Pulp mills that use a kraft process to convert wood into wood pulp must invariably deal with black liquor. As this by-product of the digester has several challenging properties, processing it can have a significant impact on valves.
By Nilou Baniassadi, Pulp & Paper Market Lead – Armour Valve
What is black liquor?
Black liquor is a combination of lignin, hemicellulose, spent chemicals, and water and is comprised of 15% solids, 40-45% soaps, 35-35% lignin, and 10-15% other organics. Approximately 7 tonnes of black liquor are produced in the manufacture of one tonne of pulp. Once produced, black liquor must be pumped to an evaporation plant where is it is concentrated. It is then burnt to produce energy and recover the cooking chemicals. The strenuous nature of this process puts a significant amount of demand on the valves involved. As black liquor is thick, sticky, and has a high solid content, robust valves are necessary to avoid failure.
Evaporation plant efficiency
Valves for evaporation of black liquor
So, which control valve should be used during the evaporation process? In the early stages of the process, butterfly valves, such as the Somas eccentric, are a wise choice because they can handle the black liquor until the substance exceeds 45-50% solids. Once the liquor is evaporated beyond this point, ball segment valves are a better choice to handle the higher solid percentage and additional physical demands of the partly evaporated substance than the butterfly valve disc design.
Valves for black liquor after evaporation
Which valves can handle the stresses of bringing the concentrated black liquor to the recovery boiler? At this point, the solution is heavy and may have up to 70% solids, combined with salt cake and sulfur. This is an exceptionally clingy and thick substance that presents challenges for any valve type. Common failures include build-up around shafts and seats which cause valves to stick or leak.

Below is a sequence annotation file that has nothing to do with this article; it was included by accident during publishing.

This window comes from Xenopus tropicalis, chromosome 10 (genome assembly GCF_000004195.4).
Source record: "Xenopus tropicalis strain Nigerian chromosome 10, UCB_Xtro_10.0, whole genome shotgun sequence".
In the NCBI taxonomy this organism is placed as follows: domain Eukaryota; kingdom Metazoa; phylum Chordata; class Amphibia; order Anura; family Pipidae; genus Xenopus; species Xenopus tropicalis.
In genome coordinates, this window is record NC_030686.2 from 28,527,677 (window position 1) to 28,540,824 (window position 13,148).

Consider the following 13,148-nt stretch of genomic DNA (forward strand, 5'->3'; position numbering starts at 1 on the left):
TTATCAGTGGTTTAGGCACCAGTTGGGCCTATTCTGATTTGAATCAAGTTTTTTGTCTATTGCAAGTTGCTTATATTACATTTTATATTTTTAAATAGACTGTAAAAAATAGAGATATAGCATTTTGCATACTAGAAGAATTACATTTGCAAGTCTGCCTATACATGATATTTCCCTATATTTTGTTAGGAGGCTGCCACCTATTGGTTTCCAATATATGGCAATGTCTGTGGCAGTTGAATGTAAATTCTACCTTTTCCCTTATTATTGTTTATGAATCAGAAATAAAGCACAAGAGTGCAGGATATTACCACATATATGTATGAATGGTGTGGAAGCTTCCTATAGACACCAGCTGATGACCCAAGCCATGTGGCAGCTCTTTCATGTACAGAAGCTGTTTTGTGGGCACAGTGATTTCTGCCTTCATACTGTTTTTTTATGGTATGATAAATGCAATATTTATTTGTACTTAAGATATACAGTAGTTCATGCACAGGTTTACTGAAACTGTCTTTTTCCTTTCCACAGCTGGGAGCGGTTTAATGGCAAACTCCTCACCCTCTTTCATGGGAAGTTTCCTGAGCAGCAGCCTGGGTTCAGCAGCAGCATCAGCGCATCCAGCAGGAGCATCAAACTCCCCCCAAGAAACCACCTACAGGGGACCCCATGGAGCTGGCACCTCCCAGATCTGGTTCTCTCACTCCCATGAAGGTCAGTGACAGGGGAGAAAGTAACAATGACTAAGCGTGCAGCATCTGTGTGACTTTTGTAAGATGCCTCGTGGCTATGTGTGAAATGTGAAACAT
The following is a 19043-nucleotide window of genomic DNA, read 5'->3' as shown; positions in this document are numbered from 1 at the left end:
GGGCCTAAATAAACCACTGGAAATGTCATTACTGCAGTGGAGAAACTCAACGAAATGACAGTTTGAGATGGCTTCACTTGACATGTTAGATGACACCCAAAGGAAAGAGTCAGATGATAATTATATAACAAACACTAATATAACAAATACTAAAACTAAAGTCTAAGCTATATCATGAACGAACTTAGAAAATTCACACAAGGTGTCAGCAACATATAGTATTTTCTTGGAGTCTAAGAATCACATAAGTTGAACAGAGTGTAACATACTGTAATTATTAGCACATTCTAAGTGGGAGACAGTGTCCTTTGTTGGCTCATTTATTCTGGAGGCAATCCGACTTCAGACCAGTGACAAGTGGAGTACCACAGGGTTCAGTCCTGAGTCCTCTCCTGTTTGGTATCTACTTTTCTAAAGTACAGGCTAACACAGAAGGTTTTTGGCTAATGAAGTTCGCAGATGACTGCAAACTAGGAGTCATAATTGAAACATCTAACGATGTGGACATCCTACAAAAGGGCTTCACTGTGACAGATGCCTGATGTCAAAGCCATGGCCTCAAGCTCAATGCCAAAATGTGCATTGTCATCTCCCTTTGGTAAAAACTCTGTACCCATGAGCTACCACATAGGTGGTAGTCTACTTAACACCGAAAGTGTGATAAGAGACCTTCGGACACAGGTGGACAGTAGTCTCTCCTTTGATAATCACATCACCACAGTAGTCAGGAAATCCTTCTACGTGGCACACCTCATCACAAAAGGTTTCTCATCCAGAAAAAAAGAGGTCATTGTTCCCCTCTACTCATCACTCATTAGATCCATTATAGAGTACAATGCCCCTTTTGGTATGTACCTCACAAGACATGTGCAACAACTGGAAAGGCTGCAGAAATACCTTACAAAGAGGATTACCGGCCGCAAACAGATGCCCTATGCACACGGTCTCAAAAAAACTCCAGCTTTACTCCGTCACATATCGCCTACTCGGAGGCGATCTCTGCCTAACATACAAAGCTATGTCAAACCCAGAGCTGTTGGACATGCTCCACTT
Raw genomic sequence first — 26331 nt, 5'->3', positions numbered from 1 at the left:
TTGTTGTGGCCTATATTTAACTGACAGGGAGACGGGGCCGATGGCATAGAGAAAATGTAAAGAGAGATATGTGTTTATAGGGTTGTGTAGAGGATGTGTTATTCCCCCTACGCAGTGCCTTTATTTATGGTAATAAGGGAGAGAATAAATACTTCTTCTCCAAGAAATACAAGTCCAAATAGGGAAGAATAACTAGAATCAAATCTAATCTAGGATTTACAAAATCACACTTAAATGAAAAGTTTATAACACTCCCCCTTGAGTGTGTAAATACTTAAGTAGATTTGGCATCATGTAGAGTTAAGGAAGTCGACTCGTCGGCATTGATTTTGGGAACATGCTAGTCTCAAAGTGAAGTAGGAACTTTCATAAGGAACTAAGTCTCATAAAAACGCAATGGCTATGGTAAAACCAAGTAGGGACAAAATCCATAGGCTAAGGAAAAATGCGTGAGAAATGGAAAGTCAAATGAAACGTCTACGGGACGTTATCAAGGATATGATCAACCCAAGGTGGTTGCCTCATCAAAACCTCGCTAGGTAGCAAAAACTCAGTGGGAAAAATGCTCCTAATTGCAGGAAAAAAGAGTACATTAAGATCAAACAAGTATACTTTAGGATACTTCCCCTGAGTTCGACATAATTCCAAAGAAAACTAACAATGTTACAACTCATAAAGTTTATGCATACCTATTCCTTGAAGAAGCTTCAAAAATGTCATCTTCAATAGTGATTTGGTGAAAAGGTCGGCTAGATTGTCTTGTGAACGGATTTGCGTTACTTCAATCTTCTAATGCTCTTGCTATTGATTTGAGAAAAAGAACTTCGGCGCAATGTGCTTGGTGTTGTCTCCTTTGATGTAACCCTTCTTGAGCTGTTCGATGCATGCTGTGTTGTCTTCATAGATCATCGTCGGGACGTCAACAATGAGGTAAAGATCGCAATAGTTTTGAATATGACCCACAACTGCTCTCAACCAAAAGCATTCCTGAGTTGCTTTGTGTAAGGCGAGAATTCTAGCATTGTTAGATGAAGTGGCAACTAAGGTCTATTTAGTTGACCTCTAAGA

Somas offers a ball segment valve, configured specifically for black liquor applications that is ideal at this stage of the process. In this configuration, a PTFE shaft seal prevents the black liquor from entering the bearing area. A shaft bearing ensures smooth movement of the shaft during operation, and further protects the shaft in the event that any liquor does enter this area of the valve.
There is also a risk that the media will enter behind the seats and block the operation of the valve. To account for this, locked in seats are designed into the valve. Further, valves that are in contact with black liquor should be equipped with heat tracing. Keeping the valve body warm will prevent the black liquor from solidifying and making the valve inoperable during the start-up of an unplanned shutdown.
Importance of the recovery boiler
After it has been evaporated, black liquor is burned in a recovery boiler, which serves three key functions:
- Eliminates black liquor: The recovery boiler destroys the organic matter in black liquor and is an environmentally sound method of dealing with this by-product.
- Generates steam: The recovery boiler creates all of the steam needed in a kraft pulp mill. The steam turbine produces electrical power for the mill.
- Creates chemical reactions: The boiler also produces sodium carbonate and sodium sulfide (Na2CO3 and Na2S).
In the recovery boiler’s lower furnace, the final sulfide compound is created from the various organic and inorganic compounds in the black liquor. This compound is an active kraft pulping agent. The measure of success of the chemical recovery process is the reduction efficiency.
About the author
Niloufar Baniassadi is responsible for overseeing pulp & paper market business development in her current role as Pulp & Paper Market Lead at Armour Valve. Equipped with a degree in electrical engineering and 15 years of experience in international technical sales, Niloufar is committed to her clients’ success.